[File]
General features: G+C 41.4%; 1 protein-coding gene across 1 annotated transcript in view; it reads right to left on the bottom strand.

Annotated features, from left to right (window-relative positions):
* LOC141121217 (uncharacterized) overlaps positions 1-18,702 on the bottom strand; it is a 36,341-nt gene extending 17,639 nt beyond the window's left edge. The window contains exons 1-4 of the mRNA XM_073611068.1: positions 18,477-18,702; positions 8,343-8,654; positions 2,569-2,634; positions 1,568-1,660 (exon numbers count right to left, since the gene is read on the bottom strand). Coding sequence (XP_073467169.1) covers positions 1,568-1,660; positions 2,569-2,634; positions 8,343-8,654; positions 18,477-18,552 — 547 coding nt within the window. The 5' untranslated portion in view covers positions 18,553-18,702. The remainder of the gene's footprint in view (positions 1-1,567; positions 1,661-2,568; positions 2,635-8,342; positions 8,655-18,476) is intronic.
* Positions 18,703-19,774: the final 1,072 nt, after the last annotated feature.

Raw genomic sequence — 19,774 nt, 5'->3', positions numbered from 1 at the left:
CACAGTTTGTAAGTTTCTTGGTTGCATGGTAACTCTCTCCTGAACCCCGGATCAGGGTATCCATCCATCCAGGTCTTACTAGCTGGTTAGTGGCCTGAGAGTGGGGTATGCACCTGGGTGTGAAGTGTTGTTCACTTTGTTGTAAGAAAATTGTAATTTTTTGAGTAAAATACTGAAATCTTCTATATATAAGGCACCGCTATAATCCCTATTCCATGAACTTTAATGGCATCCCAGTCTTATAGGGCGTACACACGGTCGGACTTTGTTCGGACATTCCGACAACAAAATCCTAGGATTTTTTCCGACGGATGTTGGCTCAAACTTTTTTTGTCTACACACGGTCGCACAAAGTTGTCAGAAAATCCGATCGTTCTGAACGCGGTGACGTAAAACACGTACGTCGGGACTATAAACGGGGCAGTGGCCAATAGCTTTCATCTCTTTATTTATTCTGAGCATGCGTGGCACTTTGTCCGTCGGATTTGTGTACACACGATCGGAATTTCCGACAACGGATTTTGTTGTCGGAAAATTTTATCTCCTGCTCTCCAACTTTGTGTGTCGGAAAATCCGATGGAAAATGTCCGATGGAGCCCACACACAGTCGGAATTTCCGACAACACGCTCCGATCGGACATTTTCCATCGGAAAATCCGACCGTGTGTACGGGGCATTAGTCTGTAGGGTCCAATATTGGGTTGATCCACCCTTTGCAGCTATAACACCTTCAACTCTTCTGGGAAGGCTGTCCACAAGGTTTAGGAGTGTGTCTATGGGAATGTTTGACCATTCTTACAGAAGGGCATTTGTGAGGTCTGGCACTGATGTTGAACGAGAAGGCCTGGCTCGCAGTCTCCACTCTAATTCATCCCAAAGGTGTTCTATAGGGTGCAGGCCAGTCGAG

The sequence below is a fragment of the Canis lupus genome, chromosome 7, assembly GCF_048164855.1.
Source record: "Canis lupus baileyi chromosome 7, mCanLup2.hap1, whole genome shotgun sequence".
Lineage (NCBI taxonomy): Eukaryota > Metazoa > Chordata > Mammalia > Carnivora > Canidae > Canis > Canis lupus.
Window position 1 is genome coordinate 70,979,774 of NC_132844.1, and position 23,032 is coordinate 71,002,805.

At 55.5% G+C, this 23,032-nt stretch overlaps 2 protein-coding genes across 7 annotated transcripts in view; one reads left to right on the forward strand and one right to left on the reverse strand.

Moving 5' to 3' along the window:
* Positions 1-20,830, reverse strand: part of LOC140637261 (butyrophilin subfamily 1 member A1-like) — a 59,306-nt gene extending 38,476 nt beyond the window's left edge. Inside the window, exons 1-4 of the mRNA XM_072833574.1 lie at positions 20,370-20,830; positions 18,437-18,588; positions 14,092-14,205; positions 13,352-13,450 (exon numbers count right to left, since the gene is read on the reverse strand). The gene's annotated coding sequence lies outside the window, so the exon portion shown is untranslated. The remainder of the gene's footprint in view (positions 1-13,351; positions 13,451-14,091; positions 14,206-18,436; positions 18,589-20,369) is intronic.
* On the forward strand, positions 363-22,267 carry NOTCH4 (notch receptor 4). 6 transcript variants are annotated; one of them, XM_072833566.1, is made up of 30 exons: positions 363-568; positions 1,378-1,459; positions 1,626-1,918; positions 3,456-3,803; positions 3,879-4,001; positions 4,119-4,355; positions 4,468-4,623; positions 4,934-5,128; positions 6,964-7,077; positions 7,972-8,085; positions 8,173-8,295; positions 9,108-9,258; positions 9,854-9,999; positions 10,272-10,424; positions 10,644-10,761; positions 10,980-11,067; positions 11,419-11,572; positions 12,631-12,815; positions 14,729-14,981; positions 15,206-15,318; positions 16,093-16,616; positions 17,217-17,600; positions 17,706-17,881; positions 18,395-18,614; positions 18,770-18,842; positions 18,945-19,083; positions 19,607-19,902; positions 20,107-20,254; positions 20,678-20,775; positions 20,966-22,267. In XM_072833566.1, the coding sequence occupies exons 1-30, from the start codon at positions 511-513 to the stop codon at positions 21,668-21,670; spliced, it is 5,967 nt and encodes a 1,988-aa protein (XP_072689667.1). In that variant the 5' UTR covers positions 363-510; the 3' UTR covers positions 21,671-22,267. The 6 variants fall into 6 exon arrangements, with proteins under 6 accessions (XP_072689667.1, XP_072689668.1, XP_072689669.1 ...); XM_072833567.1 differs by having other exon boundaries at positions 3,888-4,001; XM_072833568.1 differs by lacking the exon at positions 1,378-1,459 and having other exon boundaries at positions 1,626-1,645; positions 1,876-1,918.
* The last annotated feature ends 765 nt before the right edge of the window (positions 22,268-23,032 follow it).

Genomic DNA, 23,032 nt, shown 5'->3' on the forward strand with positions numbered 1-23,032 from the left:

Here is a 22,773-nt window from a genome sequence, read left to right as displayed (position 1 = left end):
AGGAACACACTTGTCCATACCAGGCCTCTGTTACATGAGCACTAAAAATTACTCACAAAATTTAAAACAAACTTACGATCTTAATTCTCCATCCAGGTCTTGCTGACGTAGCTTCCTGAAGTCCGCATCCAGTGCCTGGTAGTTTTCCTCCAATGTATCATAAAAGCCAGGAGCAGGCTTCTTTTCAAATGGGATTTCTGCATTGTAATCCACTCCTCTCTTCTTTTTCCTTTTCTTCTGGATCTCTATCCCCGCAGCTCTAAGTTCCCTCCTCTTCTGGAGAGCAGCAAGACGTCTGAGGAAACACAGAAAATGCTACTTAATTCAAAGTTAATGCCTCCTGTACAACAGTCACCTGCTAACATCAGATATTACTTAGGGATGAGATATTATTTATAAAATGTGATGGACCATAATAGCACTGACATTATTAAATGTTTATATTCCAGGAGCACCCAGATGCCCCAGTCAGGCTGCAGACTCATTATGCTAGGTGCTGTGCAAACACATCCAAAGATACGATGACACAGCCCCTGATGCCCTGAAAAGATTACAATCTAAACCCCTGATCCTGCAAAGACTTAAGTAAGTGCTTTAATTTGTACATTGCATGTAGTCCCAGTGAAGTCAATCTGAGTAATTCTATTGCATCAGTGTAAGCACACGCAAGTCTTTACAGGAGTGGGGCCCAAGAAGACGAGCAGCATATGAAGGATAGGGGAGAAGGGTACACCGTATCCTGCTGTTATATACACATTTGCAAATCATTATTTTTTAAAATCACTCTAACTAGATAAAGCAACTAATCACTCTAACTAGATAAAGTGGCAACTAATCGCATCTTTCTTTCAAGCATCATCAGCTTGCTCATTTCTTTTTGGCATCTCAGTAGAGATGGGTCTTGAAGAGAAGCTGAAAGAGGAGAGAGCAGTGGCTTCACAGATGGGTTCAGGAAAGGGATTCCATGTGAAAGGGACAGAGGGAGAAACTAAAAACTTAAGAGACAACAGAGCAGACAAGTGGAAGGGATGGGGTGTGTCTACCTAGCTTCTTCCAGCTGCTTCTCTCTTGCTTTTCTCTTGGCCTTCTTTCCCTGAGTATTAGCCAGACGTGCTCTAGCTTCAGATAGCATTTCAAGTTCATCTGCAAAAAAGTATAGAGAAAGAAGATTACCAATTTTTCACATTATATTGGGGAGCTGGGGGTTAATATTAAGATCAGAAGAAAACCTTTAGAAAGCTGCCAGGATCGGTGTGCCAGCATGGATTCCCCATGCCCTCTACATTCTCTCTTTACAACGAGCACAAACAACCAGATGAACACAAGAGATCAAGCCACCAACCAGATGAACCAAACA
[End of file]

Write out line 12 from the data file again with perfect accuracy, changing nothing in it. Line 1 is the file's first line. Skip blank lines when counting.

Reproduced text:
Moving 5' to 3' along the window: